The bitter dispute about North Carolina’s elections laws returned to a federal courtroom here on Monday as the state’s voter identification requirement went on trial. The week’s proceedings will affect election practices in North Carolina, a state that has been closely contested in recent years and where voting rules could play a part in deciding tight elections, from local races to the 15 electoral votes for president. Court rulings here could also provide an early glimpse at how the federal courts might examine balloting laws in the wake of the United States Supreme Court decision that, in 2013, upended a significant component of the Voting Rights Act. “The North Carolina litigation is the leading litigation in the post-Shelby world,” said Edward B. Foley, an elections law expert at Ohio State University, referring to the Supreme Court’s decision in Shelby County, Alabama, v. Holder. “It’s the test case, the battleground case more than any other.” The trial about North Carolina’s identification standard, which requires voters to produce one of six accepted credentials or to submit a provisional ballot, is included in a broader challenge of the election law changes that the state’s Republican-dominated legislature first approved in 2013. Then, as now, supporters of the alterations to voting procedures described them as safeguards against potential fraud, but critics condemned them as thinly veiled efforts to throw up barriers, particularly to black and Hispanic voters.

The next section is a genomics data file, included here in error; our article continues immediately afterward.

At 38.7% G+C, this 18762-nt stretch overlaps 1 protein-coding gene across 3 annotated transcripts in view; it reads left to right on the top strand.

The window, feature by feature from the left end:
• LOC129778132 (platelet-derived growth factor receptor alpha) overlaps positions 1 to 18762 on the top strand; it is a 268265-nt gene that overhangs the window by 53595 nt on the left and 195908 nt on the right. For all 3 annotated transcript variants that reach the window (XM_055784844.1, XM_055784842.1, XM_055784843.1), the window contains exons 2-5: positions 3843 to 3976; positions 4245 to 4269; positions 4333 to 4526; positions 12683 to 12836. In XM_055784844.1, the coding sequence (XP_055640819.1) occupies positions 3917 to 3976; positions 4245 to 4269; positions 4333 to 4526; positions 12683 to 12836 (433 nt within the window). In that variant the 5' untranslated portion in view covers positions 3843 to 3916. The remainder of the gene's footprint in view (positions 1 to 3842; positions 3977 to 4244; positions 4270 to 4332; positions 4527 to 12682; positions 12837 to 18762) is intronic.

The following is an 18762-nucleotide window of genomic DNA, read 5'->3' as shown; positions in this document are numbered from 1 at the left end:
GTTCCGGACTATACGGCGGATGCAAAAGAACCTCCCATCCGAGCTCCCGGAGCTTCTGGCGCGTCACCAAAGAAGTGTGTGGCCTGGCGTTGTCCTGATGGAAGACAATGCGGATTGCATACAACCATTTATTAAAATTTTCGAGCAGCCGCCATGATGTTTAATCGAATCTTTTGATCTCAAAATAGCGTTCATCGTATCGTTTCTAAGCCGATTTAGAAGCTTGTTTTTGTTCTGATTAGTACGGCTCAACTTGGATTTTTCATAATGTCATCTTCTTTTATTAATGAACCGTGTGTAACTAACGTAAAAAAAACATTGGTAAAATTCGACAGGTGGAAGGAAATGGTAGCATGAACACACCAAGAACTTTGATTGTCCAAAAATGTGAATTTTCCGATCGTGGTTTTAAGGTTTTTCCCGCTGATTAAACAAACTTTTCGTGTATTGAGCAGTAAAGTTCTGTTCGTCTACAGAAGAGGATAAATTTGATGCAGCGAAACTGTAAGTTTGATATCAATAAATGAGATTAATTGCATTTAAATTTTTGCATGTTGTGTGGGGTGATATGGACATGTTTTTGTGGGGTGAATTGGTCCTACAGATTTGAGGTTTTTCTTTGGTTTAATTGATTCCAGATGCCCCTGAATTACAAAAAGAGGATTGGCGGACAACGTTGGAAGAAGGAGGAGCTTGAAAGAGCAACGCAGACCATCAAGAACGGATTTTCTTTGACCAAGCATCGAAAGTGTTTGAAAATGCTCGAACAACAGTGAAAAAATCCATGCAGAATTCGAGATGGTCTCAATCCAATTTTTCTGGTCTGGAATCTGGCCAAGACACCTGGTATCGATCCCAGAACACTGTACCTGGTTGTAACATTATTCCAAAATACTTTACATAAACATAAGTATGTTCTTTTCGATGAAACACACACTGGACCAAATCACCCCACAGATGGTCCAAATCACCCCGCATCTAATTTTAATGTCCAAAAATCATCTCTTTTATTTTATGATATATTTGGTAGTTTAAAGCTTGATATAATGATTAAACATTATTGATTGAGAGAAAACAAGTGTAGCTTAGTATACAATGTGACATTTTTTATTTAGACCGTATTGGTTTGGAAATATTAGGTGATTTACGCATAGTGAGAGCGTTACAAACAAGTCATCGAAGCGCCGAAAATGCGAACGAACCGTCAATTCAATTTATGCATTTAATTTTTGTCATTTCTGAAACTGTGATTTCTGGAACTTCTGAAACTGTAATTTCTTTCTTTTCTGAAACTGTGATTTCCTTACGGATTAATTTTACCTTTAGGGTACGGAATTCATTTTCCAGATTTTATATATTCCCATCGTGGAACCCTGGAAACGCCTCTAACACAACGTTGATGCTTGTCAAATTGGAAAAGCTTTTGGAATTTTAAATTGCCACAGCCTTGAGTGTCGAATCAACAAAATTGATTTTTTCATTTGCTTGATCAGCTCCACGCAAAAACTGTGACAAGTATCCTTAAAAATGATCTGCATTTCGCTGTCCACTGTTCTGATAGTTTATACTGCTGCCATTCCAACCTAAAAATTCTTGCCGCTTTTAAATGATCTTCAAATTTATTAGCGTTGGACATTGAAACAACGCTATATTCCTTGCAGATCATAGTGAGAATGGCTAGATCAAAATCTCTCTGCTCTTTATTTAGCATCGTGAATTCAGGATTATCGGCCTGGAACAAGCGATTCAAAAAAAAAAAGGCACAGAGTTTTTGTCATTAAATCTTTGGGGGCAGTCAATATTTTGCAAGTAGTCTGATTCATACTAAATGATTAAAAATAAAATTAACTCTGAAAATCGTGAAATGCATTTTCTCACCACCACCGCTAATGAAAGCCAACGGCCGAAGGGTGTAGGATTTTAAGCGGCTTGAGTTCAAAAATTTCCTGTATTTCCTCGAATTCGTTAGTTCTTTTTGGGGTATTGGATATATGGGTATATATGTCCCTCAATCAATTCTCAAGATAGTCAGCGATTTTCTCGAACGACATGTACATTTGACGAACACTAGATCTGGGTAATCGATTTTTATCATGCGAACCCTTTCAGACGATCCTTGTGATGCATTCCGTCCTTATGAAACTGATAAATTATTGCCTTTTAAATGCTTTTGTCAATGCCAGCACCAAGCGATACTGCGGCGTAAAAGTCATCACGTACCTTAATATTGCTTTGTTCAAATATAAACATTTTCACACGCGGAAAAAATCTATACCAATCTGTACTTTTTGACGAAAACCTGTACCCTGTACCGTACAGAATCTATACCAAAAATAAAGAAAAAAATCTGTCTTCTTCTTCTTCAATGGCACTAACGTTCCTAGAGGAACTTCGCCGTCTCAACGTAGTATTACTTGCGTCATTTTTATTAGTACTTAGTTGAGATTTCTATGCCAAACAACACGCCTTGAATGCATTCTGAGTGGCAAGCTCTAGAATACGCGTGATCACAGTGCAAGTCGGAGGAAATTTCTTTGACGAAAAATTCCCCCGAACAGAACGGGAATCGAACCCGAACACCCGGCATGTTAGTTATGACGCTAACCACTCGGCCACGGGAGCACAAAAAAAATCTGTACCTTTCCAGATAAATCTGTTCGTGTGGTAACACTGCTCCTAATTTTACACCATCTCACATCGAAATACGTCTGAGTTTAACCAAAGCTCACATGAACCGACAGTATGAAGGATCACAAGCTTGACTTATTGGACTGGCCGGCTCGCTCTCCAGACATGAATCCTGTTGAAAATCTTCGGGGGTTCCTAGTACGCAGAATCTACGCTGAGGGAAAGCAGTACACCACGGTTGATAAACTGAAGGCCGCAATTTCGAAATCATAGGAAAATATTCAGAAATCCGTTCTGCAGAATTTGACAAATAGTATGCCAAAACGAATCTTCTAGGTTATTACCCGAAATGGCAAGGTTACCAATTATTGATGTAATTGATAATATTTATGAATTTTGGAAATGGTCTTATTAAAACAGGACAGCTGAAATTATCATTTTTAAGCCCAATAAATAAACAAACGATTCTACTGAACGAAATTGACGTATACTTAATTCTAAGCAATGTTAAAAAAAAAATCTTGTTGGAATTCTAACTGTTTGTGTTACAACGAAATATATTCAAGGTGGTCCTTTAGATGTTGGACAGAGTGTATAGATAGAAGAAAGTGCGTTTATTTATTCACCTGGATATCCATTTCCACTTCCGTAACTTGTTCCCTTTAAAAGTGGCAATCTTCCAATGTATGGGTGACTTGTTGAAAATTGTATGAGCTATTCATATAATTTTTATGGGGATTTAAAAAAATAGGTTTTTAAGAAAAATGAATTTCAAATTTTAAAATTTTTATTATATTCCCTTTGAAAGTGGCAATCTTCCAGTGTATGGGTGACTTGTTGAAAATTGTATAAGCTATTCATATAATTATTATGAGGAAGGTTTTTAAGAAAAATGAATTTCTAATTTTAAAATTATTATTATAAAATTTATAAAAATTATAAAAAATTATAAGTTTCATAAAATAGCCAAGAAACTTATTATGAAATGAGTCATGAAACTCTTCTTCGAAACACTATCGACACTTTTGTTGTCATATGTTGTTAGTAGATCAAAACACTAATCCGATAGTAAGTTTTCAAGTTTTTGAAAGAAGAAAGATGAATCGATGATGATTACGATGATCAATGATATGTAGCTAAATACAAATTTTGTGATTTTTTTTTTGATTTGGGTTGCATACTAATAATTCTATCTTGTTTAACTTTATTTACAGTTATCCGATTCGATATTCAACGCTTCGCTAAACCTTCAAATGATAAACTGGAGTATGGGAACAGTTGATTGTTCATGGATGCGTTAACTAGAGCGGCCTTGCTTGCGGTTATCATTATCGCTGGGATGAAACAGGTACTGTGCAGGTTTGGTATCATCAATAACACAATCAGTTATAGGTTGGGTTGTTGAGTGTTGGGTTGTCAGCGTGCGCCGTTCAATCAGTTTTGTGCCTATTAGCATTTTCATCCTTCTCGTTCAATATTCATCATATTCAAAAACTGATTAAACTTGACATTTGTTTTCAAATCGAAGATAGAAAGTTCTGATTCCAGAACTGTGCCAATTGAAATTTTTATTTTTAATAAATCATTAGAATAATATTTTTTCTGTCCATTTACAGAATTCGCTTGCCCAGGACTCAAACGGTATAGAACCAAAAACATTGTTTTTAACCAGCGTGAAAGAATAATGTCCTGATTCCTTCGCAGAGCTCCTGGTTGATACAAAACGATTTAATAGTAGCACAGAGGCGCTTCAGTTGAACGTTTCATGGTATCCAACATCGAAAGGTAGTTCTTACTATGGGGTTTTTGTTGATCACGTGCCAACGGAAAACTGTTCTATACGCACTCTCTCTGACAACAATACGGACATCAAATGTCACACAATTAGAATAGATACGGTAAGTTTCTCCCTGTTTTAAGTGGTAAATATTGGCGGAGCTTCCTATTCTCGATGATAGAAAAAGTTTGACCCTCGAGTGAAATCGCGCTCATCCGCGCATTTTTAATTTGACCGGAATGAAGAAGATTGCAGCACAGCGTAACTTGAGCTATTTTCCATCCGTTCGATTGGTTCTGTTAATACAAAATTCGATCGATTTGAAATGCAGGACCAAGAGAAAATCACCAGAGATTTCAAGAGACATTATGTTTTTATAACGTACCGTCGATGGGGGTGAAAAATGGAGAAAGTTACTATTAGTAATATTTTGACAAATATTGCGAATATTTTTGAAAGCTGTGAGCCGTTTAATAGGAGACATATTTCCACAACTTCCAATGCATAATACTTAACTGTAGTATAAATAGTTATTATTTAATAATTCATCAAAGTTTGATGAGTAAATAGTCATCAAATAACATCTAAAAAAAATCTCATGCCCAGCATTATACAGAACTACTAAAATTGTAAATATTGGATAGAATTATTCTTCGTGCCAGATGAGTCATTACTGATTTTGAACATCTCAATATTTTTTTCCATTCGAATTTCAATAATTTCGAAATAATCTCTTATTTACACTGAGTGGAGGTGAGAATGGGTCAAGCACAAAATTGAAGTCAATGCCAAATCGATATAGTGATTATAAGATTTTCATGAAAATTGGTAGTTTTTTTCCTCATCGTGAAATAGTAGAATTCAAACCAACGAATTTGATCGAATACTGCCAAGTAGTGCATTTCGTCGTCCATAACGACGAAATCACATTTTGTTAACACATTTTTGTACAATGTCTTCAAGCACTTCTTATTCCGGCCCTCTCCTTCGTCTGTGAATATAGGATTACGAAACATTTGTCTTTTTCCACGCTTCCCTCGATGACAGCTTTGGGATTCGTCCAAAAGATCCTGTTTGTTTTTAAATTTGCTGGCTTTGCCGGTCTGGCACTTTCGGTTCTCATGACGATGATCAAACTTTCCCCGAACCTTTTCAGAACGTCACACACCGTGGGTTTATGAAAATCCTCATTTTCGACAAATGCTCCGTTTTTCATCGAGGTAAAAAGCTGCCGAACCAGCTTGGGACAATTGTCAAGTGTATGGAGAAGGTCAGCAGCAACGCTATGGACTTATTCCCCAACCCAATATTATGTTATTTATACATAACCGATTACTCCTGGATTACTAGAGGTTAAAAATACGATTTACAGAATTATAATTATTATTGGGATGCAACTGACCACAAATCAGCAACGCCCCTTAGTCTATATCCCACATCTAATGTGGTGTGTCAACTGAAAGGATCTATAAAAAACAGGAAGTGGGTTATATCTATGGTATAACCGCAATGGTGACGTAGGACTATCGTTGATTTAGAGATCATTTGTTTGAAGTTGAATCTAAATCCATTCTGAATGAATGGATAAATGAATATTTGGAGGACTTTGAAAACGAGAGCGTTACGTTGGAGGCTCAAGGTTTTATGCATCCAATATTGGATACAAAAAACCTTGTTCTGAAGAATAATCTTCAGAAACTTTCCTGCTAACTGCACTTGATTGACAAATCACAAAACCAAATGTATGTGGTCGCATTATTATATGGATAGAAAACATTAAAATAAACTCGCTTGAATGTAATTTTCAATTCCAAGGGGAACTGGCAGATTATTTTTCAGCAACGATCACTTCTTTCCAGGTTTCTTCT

“The state has engaged in a game of whack-a-mole with one of our most basic constitutional rights,” Michael A. Glick, a lawyer for the North Carolina chapter of the N.A.A.C.P. and other plaintiffs, told Judge Thomas D. Schroeder of the Federal District Court. Mr. Glick, who called the photo identification law “a solution in search of a problem,” later said, “The right question is why should the citizens of this state — particularly members of a protected class — have to jump through these hoops in the first place?”
But the state has argued that the process of obtaining an approved form of identification — the list of accepted documentation includes driver’s licenses and passports — is not any more difficult than any other routine interaction with government. They contend that officials proved that disenfranchisement was not the law’s aim last year, when the state allowed voters to cast a provisional ballot if they submitted a “reasonable impediment declaration” that explained why they lacked identification. (Legal experts said the amendment improved substantially the law’s odds of surviving this court challenge.)